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Summer reading: Seven myths of gun control

By Dr. Michael S. Brown
web posted June 25, 2001

The image of the average American gun owner has been under assault by the anti-gun lobby and their media lapdogs for approximately forty years. Gun owners have been stereotyped as ignorant rednecks, heartless hunters and disturbed gun fetishists.

Few people realize that many who favor gun rights are highly educated professionals who meet none of those criteria. Some could even be called intellectuals. The war over the right to bear arms has produced more than its share of false propaganda, mostly on the anti-gun side. Fortunately, some of those intellectuals who support the right to arms have produced an array of excellent essays and books that counteract the stream of media misinformation.

The Seven Myths of Gun Control"The Seven Myths of Gun Control", by bestselling author Richard Poe is being published by Prima Publishing and due out in late June, 2001. Poe states that he is not a hunter, gun hobbyist, or gun enthusiast. He is a writer and web site editor who does not fit the gun owner stereotype in any way. Poe lays out the arguments in a manner that anyone can understand. One by one, he slays the seven most prevalent myths that sustain the gun haters in their misguided, utopian crusade.

Before attacking the myths, Poe begins with the most detailed and dramatic recounting of the Carpenter family massacre that I've seen anywhere. Have some tissues or a stiff drink handy before you read his account.

Briefly, the four Carpenter children, age 7 to 13, were attacked by a pitchfork-wielding madman in their Merced, California home after their parents had left for work. The two older children had the will and knowledge to use their father's firearm, but in deference to state laws it was stored so "safely" that it was of no use to them. The two youngest children were condemned to a gruesome death by the legislative success of the California anti-gun lobby.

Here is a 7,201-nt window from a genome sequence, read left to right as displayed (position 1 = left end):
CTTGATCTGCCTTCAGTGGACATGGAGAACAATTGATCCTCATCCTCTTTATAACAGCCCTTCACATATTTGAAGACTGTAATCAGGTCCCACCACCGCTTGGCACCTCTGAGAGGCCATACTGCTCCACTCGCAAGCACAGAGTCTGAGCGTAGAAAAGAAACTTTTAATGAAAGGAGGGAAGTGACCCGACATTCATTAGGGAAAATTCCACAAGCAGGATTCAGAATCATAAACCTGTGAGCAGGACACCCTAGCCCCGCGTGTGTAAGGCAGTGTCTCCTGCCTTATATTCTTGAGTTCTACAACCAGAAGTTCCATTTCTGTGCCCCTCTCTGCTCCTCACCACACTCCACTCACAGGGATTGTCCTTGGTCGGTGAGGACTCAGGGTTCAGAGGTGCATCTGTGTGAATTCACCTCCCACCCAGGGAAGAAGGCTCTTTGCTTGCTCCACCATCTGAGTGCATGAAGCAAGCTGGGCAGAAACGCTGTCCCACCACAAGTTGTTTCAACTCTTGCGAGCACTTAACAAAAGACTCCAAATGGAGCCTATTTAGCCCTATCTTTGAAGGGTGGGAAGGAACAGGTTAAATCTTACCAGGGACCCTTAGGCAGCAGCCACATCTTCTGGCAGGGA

The first myth attacked by Poe is: "Guns increase violent crime." Since this is the core argument of the gun haters, it gets the most attention. The concept of crime deterrence through civilian gun ownership is well explained and documented. Ironically, rabid gun prohibitionist Rosie O'Donnell becomes the poster girl for this principle. When the media found out about the armed bodyguard who was protecting her child, her initial reaction was to claim that the guard was unarmed. However, she quickly realized that this would make her child a target and conveniently changed her tune to approve of guns for those who meet her personal standards.

Poe covers almost every aspect of the debate. A former journalist at the New York Post, he offers an interesting perspective on the anti-gun bias of the media. Good use is made of historical accounts of genocide, from the Warsaw Ghetto to the Kishinev Pogrom. The vulnerability of unarmed populations is clearly shown. The sneaky way in which governments disarm their people is documented with examples from Britain, Japan, Australia and elsewhere.

After dealing with the seven myths, Poe drifts into what seems like an off-topic discussion of feminism. Keep reading, as it turns out to be a fascinating explanation of why our culture has abandoned the masculine role of warrior and produced a confused cohort of young men who disdain the traditional warrior principles of honor, duty, and discipline. These ideals are the glue that have held families and communities together through the ages, so their abandonment has significant consequences.

Poe ties this in nicely with many serious problems facing our society, such as the proliferation of deadbeat dads, school shootings, and the growing use of psychiatric medication to sedate boisterous schoolboys. Fascinating inside details are offered about the life of feminist Betty Friedan and the influence of Marxism on the founders of the feminist movement. Copious footnotes are offered to facilitate further exploration.

This book will be an informative and enjoyable read for anyone who is already versed in the basics of the gun debate. I believe that the real value of this book will be when it is given to friends who haven't thought about the issue beyond the garbage that is spewed by the mainstream media. Buy a couple of extra copies and give them to people you care about.

Dr. Michael S. Brown is an optometrist and member of Doctors for Sensible Gun Laws. He may be reached at rkba2000@yahoo.com.

Enter Stage Right's anti-gun control t-shirts, mugs and mouse pads or buy Richard Poe's The Seven Myths of Gun Control: Reclaiming the Truth About Guns, Crime, and the Second Amendment at Amazon.com for only $23.95

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